Job 2:3
Parallel Verses
King James Version
And the LORD said unto Satan, Hast thou considered my servant Job, that there is none like him in the earth, a perfect and an upright man, one that feareth God, and escheweth evil? and still he holdeth fast his integrity, although thou movedst me against him, to destroy him without cause.

Darby Bible Translation
And Jehovah said to Satan, Hast thou considered my servant Job, that there is none like him on the earth, a perfect and an upright man, one that feareth God and abstaineth from evil? and still he remaineth firm in his integrity, though thou movedst me against him, to swallow him up without cause.

World English Bible
Yahweh said to Satan, "Have you considered my servant Job? For there is none like him in the earth, a blameless and an upright man, one who fears God, and turns away from evil. He still maintains his integrity, although you incited me against him, to ruin him without cause."

Young's Literal Translation
And Jehovah saith unto the Adversary, 'Hast thou set thy heart unto My servant Job because there is none like him in the land, a man perfect and upright, fearing God and turning aside from evil? and still he is keeping hold on his integrity, and thou dost move Me against him to swallow him up for nought!'

Job 2:3 Parallel
Commentary
King James Translators' Notes

to destroy...: Heb. to swallow him up

Geneva Study Bible

And the LORD said unto Satan, Hast thou considered my servant Job, that there is none like him in the earth, a perfect and an upright man, one that feareth God, and escheweth evil? and still he holdeth fast his integrity, {c} although thou movedst me against {d} him, to destroy him without cause.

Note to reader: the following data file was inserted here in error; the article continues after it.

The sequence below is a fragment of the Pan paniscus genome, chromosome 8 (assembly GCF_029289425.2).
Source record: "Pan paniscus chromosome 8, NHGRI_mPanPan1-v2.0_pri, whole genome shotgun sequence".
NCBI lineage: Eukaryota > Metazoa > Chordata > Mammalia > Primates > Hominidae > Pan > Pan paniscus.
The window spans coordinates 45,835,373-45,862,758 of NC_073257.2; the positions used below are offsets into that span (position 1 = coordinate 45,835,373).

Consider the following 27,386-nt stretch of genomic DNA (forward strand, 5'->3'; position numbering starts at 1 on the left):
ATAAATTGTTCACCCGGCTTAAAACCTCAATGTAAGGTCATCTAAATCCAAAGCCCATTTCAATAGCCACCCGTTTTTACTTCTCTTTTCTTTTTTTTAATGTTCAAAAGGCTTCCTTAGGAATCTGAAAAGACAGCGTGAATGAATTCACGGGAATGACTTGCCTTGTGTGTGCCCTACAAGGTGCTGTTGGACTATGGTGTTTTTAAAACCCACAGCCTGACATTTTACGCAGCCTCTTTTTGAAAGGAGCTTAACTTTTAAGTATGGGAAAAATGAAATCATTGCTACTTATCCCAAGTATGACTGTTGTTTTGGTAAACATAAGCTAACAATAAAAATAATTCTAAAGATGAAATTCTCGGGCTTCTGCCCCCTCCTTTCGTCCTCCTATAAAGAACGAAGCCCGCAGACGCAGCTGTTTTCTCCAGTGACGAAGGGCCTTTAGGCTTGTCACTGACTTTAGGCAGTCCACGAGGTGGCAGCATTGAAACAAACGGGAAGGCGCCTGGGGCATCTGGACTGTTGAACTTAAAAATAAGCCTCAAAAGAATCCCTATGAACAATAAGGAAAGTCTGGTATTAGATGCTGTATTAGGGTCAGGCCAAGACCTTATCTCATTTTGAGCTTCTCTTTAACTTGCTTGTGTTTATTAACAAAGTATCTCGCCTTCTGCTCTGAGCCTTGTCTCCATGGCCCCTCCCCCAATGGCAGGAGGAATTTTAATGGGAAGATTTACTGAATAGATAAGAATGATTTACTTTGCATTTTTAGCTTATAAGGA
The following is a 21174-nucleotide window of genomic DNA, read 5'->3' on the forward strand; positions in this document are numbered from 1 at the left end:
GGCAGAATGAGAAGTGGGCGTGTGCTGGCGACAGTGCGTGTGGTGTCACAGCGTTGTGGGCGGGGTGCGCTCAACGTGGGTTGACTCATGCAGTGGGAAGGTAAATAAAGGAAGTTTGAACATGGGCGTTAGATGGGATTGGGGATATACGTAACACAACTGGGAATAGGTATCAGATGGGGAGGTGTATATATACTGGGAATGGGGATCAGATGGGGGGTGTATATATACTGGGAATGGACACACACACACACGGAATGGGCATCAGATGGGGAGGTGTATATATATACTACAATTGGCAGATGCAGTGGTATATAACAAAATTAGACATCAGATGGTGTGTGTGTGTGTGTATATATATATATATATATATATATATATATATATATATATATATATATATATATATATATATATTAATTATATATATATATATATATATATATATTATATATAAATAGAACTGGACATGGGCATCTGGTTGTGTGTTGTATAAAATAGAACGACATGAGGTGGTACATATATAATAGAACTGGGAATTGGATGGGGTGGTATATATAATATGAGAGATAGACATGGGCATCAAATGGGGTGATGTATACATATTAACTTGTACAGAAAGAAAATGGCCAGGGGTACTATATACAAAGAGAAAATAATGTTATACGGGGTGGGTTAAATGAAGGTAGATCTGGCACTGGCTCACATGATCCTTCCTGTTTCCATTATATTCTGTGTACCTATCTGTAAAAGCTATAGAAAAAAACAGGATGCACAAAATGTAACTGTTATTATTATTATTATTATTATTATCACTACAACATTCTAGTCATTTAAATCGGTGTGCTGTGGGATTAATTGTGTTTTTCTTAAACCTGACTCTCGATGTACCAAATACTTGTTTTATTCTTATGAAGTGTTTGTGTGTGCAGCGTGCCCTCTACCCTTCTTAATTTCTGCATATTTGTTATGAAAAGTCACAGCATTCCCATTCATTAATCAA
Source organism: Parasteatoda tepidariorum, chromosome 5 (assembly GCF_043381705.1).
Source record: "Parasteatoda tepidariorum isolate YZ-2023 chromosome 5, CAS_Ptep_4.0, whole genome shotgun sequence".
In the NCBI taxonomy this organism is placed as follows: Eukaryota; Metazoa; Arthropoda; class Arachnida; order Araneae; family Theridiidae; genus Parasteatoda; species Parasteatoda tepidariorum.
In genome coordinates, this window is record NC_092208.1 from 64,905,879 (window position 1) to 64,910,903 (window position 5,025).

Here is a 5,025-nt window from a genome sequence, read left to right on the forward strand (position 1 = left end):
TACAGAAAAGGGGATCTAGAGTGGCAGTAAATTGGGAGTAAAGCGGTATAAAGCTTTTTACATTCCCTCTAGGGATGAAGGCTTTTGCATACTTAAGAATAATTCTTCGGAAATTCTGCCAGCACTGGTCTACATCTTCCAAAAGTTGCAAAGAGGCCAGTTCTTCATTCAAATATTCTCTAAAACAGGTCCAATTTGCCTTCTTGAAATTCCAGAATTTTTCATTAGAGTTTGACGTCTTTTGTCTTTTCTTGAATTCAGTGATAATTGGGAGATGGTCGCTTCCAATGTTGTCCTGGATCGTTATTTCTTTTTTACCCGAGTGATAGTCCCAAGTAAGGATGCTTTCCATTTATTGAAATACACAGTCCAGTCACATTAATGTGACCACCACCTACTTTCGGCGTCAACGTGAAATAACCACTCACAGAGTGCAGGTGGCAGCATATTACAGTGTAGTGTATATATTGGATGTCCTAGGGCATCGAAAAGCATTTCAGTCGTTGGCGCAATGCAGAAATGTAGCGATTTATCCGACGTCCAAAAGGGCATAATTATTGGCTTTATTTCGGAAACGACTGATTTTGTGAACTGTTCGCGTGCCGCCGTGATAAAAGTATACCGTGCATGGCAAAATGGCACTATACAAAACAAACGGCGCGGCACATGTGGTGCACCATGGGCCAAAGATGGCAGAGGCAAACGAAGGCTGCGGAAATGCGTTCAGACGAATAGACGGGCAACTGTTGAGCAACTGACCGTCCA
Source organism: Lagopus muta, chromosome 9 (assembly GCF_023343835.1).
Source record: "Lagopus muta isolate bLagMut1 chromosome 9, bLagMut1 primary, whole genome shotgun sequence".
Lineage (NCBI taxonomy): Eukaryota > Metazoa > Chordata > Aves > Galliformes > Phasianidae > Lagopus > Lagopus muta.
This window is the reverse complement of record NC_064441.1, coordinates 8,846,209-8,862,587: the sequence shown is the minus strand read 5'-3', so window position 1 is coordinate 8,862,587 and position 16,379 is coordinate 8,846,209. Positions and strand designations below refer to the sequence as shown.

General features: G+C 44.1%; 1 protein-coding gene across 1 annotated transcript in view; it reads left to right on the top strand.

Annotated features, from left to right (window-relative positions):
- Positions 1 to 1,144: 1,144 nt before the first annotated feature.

(c) He proves Job's integrity by this that he ceased not to fear God when his plagues were grievously upon him.

(d) That is, when you had nothing against him, or when you were not able to bring your purpose to pass.

Scofield Reference Notes

Margin feareth

See Scofield Note: "Ps 19:9".Job 2:3 Parallel Commentaries

Library
It is Indeed a Greater Fight of Patience...
9. It is indeed a greater fight of patience, when it is not a visible enemy that by persecution and rage would urge us into crime which enemy may openly and in broad day be by not consenting overcome; but the devil himself, (he who doth likewise by means of the children of infidelity, as by his vessels, persecute the children of light) doth by himself hiddenly attack us, by his rage putting us on to do or say something against God. As such had holy Job experience of him, by both temptations vexed,
St. Augustine—On Patience

Whether Death is Essential to Martyrdom?
Objection 1: It seems that death is not essential to martyrdom. For Jerome says in a sermon on the Assumption (Epist. ad Paul. et Eustoch.): "I should say rightly that the Mother of God was both virgin and martyr, although she ended her days in peace": and Gregory says (Hom. iii in Evang.): "Although persecution has ceased to offer the opportunity, yet the peace we enjoy is not without its martyrdom, since even if we no longer yield the life of the body to the sword, yet do we slay fleshly desires
Saint Thomas Aquinas—Summa Theologica

Jesus, My Rock.
When the storm and the tempest are raging around me, Oh! where shall I flee to be safe from their shock? There are walls which no mortal hands built to surround me, A Refuge Eternal,--'Tis JESUS MY ROCK! When my heart is all sorrow, and trials aggrieve me, To whom can I safely my secrets unlock? No bosom (save one) has the power to relieve me, The bosom which bled for me, JESUS MY ROCK! When Life's gloomy curtain, at last, shall close o'er me, And the chill hand of death unexpectedly knock, I will
John Ross Macduff—The Cities of Refuge: or, The Name of Jesus

Jesus Defends Disciples who Pluck Grain on the Sabbath.